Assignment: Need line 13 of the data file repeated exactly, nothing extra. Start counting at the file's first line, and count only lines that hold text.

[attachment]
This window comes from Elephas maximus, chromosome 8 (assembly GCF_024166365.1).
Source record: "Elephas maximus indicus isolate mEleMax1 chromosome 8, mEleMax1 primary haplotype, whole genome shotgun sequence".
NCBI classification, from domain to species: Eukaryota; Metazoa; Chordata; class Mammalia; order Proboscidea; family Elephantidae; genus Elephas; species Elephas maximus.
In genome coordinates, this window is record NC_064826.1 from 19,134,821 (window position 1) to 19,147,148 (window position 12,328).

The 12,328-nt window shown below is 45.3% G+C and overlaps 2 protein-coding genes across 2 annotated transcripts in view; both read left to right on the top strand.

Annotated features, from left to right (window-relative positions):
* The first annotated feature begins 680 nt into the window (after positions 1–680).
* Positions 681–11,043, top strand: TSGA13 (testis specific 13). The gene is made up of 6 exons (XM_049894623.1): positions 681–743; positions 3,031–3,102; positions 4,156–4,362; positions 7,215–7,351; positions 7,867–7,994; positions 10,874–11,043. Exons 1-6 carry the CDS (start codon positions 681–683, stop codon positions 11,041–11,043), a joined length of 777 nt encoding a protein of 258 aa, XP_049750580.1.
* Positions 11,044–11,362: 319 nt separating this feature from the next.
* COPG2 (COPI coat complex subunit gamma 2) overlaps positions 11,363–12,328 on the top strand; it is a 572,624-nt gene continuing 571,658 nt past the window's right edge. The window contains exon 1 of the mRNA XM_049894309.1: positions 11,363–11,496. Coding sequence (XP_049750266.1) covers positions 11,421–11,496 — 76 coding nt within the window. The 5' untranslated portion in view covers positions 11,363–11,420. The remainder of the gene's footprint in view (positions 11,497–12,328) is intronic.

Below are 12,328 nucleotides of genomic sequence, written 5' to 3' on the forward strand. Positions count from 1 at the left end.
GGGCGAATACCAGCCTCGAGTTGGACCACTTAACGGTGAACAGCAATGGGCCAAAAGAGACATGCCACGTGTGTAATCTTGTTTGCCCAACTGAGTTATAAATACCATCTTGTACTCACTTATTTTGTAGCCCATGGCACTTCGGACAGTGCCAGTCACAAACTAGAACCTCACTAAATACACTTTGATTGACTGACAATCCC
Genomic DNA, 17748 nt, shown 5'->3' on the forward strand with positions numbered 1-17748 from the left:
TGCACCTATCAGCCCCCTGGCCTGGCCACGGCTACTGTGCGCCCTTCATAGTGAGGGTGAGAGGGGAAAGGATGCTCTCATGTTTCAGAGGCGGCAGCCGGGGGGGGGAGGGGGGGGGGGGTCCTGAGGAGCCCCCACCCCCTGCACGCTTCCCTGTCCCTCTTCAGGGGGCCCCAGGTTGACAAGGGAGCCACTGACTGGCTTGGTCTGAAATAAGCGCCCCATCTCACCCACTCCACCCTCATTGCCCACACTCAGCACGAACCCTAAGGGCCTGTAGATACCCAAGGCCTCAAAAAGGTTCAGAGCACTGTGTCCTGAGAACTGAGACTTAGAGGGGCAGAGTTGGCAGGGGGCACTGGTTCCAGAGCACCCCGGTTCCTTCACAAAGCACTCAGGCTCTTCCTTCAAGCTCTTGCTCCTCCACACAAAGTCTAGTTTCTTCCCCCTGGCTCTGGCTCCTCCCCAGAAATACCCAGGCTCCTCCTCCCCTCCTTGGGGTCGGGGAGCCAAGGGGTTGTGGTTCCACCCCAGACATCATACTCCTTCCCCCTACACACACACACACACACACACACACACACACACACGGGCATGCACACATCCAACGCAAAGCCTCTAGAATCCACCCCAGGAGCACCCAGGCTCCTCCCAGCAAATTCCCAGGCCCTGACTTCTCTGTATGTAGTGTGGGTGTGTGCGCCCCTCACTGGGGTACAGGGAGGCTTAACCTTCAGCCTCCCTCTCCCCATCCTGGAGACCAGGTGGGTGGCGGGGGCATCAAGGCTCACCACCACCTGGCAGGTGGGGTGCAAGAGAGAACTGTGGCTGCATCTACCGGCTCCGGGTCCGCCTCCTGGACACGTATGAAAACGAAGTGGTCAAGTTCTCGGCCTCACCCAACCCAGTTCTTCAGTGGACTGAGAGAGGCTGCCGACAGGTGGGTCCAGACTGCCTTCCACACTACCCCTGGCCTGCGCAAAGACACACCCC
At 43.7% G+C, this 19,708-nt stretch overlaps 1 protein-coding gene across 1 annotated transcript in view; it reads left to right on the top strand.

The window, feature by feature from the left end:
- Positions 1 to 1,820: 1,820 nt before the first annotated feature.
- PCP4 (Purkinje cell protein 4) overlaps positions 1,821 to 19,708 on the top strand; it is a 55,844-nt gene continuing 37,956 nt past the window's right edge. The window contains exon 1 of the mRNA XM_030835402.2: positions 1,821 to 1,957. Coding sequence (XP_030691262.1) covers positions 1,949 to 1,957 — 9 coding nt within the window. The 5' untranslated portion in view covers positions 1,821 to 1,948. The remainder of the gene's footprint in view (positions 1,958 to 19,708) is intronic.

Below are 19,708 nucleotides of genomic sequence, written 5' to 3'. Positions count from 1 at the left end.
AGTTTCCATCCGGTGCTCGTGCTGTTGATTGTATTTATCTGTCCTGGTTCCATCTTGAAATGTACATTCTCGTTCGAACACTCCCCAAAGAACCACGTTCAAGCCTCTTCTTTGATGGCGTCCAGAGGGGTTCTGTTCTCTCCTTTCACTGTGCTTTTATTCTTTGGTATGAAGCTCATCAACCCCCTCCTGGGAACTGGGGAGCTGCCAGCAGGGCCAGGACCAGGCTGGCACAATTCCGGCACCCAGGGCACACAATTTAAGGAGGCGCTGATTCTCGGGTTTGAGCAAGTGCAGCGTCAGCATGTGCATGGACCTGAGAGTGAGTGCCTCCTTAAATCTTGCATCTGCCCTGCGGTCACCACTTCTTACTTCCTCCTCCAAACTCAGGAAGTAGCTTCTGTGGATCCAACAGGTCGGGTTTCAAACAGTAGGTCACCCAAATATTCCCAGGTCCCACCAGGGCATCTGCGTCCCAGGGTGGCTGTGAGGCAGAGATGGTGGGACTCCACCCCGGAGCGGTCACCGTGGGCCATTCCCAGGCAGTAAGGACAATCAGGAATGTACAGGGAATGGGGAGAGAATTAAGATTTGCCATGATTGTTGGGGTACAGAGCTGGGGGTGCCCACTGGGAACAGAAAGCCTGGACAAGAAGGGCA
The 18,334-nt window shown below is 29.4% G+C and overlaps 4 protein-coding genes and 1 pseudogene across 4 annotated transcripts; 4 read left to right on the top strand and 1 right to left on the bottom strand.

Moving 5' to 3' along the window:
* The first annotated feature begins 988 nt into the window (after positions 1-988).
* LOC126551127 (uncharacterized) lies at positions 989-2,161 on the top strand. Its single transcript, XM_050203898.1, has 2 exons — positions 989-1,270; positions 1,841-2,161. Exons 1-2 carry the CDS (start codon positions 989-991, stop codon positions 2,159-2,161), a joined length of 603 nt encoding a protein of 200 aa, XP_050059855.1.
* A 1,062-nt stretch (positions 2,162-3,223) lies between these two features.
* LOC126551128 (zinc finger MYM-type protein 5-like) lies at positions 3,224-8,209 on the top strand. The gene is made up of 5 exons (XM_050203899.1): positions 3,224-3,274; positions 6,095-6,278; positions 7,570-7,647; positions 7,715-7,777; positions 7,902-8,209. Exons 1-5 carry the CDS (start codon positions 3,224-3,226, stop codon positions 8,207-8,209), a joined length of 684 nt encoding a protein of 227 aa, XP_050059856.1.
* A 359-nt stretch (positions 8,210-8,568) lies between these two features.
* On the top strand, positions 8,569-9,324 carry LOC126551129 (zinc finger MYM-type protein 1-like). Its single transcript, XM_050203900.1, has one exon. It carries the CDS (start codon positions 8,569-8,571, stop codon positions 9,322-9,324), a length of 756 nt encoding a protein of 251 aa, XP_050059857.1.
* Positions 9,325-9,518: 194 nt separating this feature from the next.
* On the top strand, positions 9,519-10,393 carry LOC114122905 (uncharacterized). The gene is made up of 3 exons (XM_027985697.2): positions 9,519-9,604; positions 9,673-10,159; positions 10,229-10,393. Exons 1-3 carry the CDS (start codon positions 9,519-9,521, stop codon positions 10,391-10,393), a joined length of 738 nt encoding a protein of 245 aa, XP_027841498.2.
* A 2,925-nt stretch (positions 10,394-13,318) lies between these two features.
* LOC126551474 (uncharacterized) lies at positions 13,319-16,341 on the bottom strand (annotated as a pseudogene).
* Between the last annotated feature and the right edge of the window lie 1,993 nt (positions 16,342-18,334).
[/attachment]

Genomic DNA, 17748 nt, shown 5'->3' on the forward strand with positions numbered 1-17748 from the left: